PARIS — Zambia-born novelist Wilbur Smith chronicled dramatic adventures on the African continent, creating internationally acclaimed fiction that drew on his own action-packed life.
Smith died in South Africa at age 88, his publisher announced Saturday.
He gained recognition in 1964 with his debut novel "When the Lion Feeds," the tale of a young man growing up on a South African cattle ranch that led to 15 sequels, tracing the ambitious family's fortunes for more than 200 years.
"I wove into the story chunks of early African history. I wrote about Black people and white. I wrote about hunting and gold mining and carousing and women," he said in a biography on his official website.
He also leaned on meticulous historical research and his own extensive travels, establishing a method he would use over a career spanning five decades in which he wrote nearly 50 novels and sold about 130 million books.
Another golden rule came from his publisher, Charles Pick.
"He said: 'Write only about those things you know well.' Since then I have written only about Africa," Smith said.
Born on January 9, 1933, to a British family in what was then Northern Rhodesia, Smith encountered from an early age the forest, hills and savannah of Africa on his parents' large ranch.
He credits his mother with teaching him to love nature and reading, while his father gave him a rifle at the age of 8, the start of what he acknowledged was a lifelong love affair with firearms and hunting.
"There are more big-game hunters in Smith's oeuvre than spies in the works of John le Carre, and yet it is possible that he has slaughtered even more animals in real life than on the page," Britain's Daily Telegraph wrote in 2014.
Also a scuba diver and mountain climber in his time, Smith was not afraid to throw himself into his research, saying that for his 1970 novel "Gold Mine" he took a job in a South African gold mine for a few weeks.
"I was a sort of privileged member of the team, I could ask questions and not be told to shut up," he told the Daily Telegraph of his experience.
Smith studied at South Africa's Rhodes University, intending to become a journalist until his father said, as he recounts on his website, "Don't be a bloody fool. … Go and find yourself a real job."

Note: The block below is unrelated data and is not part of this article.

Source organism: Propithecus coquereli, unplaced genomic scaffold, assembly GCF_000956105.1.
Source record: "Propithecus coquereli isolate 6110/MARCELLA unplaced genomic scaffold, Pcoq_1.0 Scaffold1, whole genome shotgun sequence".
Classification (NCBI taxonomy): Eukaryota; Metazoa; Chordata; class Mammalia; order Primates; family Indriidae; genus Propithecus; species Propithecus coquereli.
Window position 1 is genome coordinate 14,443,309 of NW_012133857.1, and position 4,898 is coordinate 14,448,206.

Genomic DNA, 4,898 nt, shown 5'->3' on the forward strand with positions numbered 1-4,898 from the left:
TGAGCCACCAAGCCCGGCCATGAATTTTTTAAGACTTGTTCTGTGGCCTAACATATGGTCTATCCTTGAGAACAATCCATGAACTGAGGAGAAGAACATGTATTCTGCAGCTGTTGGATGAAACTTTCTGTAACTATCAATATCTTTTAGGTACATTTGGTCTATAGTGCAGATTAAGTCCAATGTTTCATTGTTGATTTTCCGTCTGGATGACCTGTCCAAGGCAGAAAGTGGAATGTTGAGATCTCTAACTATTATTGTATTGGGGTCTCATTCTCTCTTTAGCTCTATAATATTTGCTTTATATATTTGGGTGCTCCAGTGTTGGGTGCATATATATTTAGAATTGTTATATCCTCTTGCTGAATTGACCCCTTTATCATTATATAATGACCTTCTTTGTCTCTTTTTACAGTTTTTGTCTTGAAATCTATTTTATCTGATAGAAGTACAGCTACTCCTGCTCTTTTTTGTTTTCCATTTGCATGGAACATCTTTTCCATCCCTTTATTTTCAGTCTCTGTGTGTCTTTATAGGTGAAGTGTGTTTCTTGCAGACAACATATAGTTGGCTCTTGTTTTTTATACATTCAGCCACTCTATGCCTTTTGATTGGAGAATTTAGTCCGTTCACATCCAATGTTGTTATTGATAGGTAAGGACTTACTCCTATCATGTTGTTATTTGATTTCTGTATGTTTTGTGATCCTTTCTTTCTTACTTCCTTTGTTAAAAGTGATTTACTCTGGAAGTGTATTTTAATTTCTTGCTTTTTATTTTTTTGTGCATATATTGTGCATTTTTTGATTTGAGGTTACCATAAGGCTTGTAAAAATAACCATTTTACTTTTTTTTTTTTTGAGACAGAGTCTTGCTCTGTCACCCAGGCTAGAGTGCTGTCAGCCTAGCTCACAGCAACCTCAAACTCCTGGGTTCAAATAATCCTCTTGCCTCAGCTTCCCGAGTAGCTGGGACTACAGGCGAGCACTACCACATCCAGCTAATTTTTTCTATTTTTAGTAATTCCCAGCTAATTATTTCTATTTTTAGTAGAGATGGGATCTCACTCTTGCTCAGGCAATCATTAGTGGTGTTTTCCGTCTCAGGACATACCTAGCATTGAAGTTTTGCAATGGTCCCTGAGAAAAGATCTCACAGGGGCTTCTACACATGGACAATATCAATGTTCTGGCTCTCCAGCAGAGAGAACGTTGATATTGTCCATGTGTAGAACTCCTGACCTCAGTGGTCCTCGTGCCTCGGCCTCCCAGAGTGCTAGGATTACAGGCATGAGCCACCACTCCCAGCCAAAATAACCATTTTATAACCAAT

There followed a "soul-destroying" stint as a chartered accountant, during which he turned to fiction.
The success of "When the Lion Feeds" encouraged him to become a full-time writer and led to the Courtney series, which runs up to "The Tiger's Prey" published in 2017, more than 50 years after the first book.
The four-part Ballantyne series is themed on colonial wealth and the racial struggle in the former Rhodesia, today's Zimbabwe. There is also a series on Egypt, while standalone novels include "The Sunbird" (1972) and "Those in Peril" (2011).
His books have been translated into around 30 languages and some made into films, including "Shout at the Devil" with Lee Marvin and Roger Moore in 1976.
Describing Smith as the "ultimate action-man author," Britain's Daily Mail in 2017 remarked that it was perhaps surprising his books still appeal considering their "politically incorrect whirl of sex, violence, casual misogyny, big-game hunters, mining, full-breasted women and slaughtered beasts."
A life of adventure
Answering a question on his site about the secret of his success, he says it is about "embroidering" a bit on real life.
"I write about men who are more manly and beautiful women who are really more beautiful than any women you'd meet," he said, confirming he sometimes worked with co-writers.
Published in 2018, his autobiography "On Leopard Rock" chronicles his own adventures, including being attacked by lions, getting lost in the African bush and crawling through the precarious tunnels of gold mines.
He was married four times, with his last wife, Mokhiniso Rakhimova from Tajikistan, his junior by 39 years.
Smith spent most of his time in South Africa and had homes in Cape Town, London, Switzerland and Malta.
Source: Voice of America